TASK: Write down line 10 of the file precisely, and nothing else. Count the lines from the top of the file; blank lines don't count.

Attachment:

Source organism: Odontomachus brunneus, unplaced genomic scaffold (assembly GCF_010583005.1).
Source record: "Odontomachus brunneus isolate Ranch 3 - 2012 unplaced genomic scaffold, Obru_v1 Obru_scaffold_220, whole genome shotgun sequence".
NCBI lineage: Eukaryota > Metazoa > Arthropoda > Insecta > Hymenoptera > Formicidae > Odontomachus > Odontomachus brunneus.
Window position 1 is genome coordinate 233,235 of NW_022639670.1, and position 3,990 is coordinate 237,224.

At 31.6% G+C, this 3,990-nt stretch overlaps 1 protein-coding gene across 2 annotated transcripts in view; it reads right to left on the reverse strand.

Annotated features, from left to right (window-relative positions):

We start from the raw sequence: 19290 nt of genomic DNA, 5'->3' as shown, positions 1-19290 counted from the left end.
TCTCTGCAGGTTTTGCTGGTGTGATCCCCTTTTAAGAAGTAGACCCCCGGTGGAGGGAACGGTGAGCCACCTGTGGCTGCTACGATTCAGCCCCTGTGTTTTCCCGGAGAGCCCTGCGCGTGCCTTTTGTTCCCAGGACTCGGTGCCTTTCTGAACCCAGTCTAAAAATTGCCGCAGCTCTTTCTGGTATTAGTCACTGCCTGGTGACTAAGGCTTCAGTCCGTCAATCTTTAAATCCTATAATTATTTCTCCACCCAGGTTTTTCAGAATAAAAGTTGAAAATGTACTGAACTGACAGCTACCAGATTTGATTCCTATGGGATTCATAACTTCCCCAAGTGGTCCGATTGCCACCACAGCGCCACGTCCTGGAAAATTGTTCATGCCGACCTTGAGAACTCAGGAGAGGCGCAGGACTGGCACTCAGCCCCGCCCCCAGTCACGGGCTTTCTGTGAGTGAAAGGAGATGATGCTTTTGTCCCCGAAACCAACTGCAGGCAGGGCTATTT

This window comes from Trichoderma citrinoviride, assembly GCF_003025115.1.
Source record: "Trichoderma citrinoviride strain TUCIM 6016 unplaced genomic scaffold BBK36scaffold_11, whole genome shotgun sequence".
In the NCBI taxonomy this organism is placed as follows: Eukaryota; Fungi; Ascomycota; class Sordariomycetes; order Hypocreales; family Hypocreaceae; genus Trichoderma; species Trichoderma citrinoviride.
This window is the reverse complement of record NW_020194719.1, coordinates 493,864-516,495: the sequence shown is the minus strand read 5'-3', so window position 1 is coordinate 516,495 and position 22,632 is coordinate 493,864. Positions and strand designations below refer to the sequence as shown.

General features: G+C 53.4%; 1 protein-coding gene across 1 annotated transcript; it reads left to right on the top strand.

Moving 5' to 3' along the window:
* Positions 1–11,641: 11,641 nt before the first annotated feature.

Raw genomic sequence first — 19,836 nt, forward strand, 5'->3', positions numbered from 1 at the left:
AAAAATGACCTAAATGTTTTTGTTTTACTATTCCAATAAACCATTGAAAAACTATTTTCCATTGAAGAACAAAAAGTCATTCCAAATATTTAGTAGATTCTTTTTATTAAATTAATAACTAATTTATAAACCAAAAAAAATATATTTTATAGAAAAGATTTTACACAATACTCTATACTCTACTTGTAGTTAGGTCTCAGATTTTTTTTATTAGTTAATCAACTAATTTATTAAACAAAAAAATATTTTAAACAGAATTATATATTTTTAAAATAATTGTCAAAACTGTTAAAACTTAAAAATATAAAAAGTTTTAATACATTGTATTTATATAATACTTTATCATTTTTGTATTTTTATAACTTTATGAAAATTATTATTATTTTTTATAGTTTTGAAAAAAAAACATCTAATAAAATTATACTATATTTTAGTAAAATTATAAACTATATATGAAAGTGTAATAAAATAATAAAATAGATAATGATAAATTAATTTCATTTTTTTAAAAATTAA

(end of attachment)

Source record: "Trichoderma citrinoviride strain TUCIM 6016 unplaced genomic scaffold BBK36scaffold_11, whole genome shotgun sequence".